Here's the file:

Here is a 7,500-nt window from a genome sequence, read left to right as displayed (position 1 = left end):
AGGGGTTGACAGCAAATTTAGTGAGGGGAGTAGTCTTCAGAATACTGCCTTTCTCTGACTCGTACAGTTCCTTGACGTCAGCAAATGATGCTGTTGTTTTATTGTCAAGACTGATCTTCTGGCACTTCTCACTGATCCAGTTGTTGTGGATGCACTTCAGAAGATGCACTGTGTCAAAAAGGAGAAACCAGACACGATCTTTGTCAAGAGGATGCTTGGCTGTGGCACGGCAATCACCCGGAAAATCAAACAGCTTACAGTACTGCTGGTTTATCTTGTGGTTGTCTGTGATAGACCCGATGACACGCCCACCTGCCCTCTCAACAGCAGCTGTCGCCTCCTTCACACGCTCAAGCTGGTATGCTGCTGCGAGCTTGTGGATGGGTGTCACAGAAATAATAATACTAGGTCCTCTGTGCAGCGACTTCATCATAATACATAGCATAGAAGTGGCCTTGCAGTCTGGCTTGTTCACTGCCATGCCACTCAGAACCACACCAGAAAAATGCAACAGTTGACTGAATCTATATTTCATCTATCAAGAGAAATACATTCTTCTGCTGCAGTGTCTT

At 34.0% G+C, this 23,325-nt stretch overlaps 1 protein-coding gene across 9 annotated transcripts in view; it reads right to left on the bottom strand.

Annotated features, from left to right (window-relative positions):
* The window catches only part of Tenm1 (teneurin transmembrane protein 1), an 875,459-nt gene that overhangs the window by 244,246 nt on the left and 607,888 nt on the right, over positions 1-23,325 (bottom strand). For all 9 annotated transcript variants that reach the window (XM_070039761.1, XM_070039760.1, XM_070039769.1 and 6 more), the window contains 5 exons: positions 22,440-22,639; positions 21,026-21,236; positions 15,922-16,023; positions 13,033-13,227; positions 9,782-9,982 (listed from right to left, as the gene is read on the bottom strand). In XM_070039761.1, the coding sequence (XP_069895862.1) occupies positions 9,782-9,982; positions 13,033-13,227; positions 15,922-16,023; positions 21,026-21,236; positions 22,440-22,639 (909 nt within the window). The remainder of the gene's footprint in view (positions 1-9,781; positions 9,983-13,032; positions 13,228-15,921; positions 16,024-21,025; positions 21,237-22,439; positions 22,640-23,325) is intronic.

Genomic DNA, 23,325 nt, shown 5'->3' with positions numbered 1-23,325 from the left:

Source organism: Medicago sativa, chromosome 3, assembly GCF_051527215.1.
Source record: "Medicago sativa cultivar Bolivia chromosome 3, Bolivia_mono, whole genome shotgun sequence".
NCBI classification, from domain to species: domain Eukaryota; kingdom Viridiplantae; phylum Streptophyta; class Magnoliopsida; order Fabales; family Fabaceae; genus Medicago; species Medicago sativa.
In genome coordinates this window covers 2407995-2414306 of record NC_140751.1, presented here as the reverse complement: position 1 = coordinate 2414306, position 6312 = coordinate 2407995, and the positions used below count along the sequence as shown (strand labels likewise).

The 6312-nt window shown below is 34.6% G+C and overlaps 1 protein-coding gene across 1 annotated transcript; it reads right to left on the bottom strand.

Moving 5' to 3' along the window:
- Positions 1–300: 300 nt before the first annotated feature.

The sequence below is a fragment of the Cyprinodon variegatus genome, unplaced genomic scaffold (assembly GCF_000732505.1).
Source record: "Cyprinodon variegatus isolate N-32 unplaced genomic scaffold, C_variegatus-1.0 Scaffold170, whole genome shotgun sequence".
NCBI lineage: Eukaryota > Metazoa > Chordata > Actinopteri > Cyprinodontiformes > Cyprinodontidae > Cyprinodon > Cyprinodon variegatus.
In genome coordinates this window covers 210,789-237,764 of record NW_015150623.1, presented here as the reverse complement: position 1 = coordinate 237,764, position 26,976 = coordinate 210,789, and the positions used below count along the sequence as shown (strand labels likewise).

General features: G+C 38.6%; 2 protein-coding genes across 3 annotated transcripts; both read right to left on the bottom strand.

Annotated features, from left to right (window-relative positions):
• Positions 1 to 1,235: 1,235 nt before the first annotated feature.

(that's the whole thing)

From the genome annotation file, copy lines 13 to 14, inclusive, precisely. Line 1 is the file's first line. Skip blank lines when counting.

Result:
- Positions 1–300: 300 nt before the first annotated feature.

The sequence below is a fragment of the Cyprinodon variegatus genome, unplaced genomic scaffold (assembly GCF_000732505.1).